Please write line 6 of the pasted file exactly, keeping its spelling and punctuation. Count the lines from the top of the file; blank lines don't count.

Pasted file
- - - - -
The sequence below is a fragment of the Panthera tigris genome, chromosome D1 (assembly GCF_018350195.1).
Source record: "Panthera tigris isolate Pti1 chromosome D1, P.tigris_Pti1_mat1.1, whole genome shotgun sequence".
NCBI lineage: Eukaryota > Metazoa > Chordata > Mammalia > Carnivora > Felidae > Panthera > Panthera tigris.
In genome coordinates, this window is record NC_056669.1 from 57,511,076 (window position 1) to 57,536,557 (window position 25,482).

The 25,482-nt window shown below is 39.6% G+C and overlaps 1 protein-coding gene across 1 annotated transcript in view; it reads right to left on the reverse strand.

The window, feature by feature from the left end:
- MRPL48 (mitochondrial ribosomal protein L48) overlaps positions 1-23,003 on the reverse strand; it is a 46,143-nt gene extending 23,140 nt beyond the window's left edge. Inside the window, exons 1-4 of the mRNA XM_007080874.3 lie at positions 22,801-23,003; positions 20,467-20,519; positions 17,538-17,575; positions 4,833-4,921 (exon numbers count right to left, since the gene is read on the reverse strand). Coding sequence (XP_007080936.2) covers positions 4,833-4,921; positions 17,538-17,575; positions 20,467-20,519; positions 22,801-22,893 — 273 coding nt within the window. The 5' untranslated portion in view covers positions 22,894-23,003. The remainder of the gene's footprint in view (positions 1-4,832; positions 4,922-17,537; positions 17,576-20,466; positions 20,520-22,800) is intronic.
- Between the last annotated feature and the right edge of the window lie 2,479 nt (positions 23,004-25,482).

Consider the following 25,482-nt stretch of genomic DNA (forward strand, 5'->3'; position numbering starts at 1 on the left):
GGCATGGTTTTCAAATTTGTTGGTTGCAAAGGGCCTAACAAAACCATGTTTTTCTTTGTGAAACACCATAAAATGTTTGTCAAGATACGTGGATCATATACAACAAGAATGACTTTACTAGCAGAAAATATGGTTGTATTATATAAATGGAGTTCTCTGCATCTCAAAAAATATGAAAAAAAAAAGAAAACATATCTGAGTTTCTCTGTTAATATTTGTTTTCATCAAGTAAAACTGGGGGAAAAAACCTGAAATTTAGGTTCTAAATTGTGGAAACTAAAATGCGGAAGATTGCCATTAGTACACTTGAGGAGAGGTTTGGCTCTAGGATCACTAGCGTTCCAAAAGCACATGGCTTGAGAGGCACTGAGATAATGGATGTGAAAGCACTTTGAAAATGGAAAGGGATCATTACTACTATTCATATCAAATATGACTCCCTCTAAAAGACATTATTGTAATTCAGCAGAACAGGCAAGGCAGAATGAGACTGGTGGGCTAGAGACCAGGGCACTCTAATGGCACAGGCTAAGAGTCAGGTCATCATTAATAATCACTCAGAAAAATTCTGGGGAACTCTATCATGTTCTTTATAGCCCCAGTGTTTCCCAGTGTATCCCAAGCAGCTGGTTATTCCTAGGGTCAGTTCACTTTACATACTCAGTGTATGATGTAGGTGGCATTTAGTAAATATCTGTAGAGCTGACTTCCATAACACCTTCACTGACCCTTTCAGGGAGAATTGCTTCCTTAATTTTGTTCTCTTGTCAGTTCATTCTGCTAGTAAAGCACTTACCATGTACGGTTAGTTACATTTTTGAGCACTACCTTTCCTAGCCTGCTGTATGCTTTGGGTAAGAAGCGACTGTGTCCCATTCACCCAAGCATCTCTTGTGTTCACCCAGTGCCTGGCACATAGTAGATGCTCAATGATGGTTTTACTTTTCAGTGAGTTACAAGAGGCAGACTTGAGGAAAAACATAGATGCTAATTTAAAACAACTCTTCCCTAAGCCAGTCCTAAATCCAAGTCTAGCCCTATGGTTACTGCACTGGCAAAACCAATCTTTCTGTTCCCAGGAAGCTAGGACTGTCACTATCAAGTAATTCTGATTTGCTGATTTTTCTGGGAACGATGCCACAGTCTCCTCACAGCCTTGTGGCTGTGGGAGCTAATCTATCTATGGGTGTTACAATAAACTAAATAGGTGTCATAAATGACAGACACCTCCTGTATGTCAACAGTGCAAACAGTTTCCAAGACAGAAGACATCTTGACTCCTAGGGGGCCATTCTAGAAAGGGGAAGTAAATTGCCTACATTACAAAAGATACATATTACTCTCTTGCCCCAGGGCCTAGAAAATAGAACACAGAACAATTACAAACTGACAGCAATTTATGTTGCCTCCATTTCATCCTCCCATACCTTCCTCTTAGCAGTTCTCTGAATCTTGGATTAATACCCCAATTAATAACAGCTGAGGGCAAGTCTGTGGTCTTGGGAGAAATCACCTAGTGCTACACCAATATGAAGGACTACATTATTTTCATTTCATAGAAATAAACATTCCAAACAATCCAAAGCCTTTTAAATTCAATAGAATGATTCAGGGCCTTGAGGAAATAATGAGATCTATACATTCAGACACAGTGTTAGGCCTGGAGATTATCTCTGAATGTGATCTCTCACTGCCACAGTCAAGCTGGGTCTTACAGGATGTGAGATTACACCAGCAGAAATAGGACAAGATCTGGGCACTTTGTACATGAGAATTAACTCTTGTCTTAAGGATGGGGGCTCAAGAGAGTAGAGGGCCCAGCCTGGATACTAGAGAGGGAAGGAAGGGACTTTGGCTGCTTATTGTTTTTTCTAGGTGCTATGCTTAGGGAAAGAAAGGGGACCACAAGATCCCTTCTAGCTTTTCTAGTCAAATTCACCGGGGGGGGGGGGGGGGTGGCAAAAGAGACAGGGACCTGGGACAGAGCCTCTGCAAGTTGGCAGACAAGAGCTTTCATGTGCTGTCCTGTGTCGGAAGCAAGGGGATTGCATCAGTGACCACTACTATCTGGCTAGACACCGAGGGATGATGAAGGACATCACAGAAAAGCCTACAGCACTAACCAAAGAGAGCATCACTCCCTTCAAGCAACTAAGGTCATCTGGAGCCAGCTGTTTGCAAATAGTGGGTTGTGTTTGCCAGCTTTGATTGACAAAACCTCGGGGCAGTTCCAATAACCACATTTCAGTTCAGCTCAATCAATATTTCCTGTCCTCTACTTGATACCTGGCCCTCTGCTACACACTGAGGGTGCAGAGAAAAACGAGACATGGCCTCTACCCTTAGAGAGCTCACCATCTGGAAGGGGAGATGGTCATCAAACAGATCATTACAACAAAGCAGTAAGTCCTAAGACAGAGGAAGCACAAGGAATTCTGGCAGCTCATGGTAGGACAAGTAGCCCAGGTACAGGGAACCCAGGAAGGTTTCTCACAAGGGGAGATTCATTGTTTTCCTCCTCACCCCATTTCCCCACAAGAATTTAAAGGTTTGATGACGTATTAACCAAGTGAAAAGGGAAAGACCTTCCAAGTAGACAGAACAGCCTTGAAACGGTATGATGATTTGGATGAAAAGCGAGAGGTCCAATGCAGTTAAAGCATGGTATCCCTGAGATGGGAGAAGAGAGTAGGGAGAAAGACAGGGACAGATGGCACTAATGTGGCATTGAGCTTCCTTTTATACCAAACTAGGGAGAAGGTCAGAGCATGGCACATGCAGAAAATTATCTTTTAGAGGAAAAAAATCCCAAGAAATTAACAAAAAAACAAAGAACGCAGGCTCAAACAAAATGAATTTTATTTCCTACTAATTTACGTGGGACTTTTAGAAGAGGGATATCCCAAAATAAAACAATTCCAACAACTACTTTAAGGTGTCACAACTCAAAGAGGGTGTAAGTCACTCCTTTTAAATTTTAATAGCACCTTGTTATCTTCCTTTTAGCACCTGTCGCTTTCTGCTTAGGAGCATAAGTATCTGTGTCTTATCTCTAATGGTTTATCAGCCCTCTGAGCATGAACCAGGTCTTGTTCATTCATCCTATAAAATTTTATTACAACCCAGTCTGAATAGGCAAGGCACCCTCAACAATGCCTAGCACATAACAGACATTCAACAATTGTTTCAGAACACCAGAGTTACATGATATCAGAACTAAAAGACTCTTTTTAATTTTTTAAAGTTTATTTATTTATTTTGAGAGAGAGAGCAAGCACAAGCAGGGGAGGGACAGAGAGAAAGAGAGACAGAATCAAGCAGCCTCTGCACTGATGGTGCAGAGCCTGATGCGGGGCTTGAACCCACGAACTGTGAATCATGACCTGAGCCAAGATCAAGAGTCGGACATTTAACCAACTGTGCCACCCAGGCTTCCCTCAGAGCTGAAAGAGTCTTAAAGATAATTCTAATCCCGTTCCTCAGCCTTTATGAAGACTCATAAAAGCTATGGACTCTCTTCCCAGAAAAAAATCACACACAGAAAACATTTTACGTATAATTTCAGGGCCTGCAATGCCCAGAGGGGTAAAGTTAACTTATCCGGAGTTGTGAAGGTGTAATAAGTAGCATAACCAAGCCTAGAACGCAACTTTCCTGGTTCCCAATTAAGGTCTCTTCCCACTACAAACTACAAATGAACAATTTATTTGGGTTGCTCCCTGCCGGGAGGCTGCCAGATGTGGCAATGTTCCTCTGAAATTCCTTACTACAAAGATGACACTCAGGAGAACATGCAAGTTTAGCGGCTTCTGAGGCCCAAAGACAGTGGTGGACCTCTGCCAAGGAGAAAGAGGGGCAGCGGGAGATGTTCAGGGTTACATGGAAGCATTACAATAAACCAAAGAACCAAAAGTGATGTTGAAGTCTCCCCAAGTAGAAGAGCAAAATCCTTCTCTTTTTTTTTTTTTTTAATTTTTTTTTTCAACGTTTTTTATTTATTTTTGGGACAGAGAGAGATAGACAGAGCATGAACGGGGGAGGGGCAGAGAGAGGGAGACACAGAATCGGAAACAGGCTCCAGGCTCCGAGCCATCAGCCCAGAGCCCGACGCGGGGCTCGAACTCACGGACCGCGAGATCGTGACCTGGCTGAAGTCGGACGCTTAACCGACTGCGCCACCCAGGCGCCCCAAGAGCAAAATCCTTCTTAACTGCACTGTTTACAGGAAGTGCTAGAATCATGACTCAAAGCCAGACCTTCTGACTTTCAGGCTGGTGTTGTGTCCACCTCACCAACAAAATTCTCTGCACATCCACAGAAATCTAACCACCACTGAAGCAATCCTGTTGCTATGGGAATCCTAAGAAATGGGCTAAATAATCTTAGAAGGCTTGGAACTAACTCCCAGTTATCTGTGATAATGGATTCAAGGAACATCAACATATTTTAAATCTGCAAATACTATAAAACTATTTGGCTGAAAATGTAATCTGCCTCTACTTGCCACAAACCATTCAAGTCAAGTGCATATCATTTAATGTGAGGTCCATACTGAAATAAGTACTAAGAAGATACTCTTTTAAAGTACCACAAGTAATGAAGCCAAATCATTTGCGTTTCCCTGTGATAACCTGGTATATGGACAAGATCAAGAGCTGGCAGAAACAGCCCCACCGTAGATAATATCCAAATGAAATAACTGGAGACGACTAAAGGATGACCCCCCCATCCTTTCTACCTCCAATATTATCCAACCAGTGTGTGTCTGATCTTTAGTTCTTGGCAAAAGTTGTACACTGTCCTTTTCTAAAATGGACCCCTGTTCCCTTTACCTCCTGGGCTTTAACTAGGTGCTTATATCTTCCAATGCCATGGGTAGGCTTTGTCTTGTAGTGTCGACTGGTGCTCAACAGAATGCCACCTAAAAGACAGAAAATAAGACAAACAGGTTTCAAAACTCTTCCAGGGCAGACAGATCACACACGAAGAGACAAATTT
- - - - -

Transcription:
The window, feature by feature from the left end: